Despite the industry slowdown, Scully has met his pre-pandemic goal to lease two-thirds of the campus by this fall. Among the tenants are Biocogniv, which makes artificial intelligence-powered diagnostic software for hospitals; 1% for the Planet, a group that raises funds for environmental nonprofits; and Sakon, which manages networks and cloud services for its clients.

COVID-19 has hampered other plans, however. The 500-person event space at Building 50 is effectively unusable until the state lifts crowd size limits. The calendar was booked with events — including Seven Days' own Vermont Tech Jam in October — that were canceled or postponed, drying up an entire revenue stream.

"We're gonna get by," Scully said. "We're just gonna have to wait a little bit longer for the vision to be realized."

The permitting battle could delay the final piece of the project even longer. Hula applied for an Act 250 permit on July 1, asking for permission to demolish Building 32, a two-story office building, and replace it with a three-story structure. Galen Healthcare Solutions, an IT consulting firm that temporarily relocated to Building 44 during construction, will occupy the first two floors in the new building. One other company will rent the top-floor suite, Scully said.

On July 8, the Act 250 district commission issued Hula a draft permit, which gave property abutters 21 calendar days to request a hearing. A group of six Hula neighbors submitted their request just 41 hours before the deadline.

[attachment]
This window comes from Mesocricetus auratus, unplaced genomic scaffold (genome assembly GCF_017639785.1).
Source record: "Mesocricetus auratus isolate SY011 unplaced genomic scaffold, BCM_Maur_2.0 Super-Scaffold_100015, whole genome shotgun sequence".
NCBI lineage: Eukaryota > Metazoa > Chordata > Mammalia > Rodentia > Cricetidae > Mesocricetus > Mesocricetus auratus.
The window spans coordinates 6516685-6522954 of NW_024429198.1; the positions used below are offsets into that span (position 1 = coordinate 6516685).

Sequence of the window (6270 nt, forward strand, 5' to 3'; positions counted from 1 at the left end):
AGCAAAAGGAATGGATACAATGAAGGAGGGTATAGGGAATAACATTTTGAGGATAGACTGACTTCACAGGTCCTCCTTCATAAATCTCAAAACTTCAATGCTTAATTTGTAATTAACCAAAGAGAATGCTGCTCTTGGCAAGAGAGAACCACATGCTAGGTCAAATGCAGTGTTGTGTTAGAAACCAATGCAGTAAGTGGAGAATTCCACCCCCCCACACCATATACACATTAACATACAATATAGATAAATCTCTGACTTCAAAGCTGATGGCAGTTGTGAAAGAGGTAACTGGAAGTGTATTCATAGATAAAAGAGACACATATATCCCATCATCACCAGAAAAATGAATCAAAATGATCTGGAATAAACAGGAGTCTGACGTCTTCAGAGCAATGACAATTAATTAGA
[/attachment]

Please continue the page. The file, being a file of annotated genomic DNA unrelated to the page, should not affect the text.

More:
Though the opponents raised several objections — that the taller building would create a "wind tunnel effect" and would "un-balance the historical nature and feel" of the neighborhood — the Act 250 commission agreed only to hear testimony on the traffic and aesthetic effects of the larger building.

Peter Bingham bought his home at 51 Lakeside Avenue in the spring of 2018, nine months after Scully purchased the Hula property. Bingham was interested in the prospect of a tech campus next door, but he didn't see renderings of Building 32 until this spring.

"It gradually dawned on me that vistas on the street and that I cherish from my home ... were going to be blocked by that taller building," Bingham said. "The development shouldn't just go on, unconscious of the consequences for the light and the feel in the neighborhood."

Wallace, Bingham's next-door neighbor, agrees. Wallace said his wife used to call him a "Russ Scully fanboy" because he was so enamored with Hula. But the love spell was broken when Wallace saw the building's proposed height. He worries that it will set a precedent for other buildings along the waterfront and complained that his city councilor — Joan Shannon (D-South District), who lives on nearby Central Avenue — hasn't raised any objections. Both he and Bingham question whether the additional story will really make or break the entire Hula project. They wonder why Scully can't compromise.